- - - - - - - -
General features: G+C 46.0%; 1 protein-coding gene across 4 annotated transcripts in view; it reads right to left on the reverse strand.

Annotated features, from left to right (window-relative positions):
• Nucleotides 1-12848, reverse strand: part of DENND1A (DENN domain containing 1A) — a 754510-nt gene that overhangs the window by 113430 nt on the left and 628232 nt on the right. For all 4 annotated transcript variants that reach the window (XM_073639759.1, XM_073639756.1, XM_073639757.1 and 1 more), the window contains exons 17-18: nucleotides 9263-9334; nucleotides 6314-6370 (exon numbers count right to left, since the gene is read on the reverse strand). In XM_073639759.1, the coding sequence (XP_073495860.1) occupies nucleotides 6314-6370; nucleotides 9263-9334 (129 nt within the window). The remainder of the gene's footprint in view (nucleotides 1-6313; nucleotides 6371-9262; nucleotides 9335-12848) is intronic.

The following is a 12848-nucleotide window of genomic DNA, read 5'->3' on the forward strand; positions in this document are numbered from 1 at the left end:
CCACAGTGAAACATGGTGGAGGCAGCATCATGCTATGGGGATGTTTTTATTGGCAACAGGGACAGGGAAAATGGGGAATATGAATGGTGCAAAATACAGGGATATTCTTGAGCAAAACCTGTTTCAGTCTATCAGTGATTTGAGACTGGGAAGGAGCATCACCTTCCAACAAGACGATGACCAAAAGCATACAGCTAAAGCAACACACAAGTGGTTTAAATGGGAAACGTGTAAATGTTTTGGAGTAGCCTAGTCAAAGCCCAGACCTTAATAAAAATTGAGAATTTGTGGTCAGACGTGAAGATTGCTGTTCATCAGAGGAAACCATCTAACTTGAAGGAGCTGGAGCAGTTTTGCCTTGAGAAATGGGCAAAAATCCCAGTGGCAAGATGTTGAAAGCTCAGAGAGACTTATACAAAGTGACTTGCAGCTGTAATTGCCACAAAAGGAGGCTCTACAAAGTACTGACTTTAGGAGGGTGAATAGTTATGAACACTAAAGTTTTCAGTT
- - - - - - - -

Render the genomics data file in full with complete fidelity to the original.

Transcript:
General features: G+C 46.0%; 1 protein-coding gene across 4 annotated transcripts in view; it reads right to left on the reverse strand.

Annotated features, from left to right (window-relative positions):
• Nucleotides 1-12848, reverse strand: part of DENND1A (DENN domain containing 1A) — a 754510-nt gene that overhangs the window by 113430 nt on the left and 628232 nt on the right. For all 4 annotated transcript variants that reach the window (XM_073639759.1, XM_073639756.1, XM_073639757.1 and 1 more), the window contains exons 17-18: nucleotides 9263-9334; nucleotides 6314-6370 (exon numbers count right to left, since the gene is read on the reverse strand). In XM_073639759.1, the coding sequence (XP_073495860.1) occupies nucleotides 6314-6370; nucleotides 9263-9334 (129 nt within the window). The remainder of the gene's footprint in view (nucleotides 1-6313; nucleotides 6371-9262; nucleotides 9335-12848) is intronic.

The following is a 12848-nucleotide window of genomic DNA, read 5'->3' on the forward strand; positions in this document are numbered from 1 at the left end:
CCACAGTGAAACATGGTGGAGGCAGCATCATGCTATGGGGATGTTTTTATTGGCAACAGGGACAGGGAAAATGGGGAATATGAATGGTGCAAAATACAGGGATATTCTTGAGCAAAACCTGTTTCAGTCTATCAGTGATTTGAGACTGGGAAGGAGCATCACCTTCCAACAAGACGATGACCAAAAGCATACAGCTAAAGCAACACACAAGTGGTTTAAATGGGAAACGTGTAAATGTTTTGGAGTAGCCTAGTCAAAGCCCAGACCTTAATAAAAATTGAGAATTTGTGGTCAGACGTGAAGATTGCTGTTCATCAGAGGAAACCATCTAACTTGAAGGAGCTGGAGCAGTTTTGCCTTGAGAAATGGGCAAAAATCCCAGTGGCAAGATGTTGAAAGCTCAGAGAGACTTATACAAAGTGACTTGCAGCTGTAATTGCCACAAAAGGAGGCTCTACAAAGTACTGACTTTAGGAGGGTGAATAGTTATGAACACTAAAGTTTTCAGTT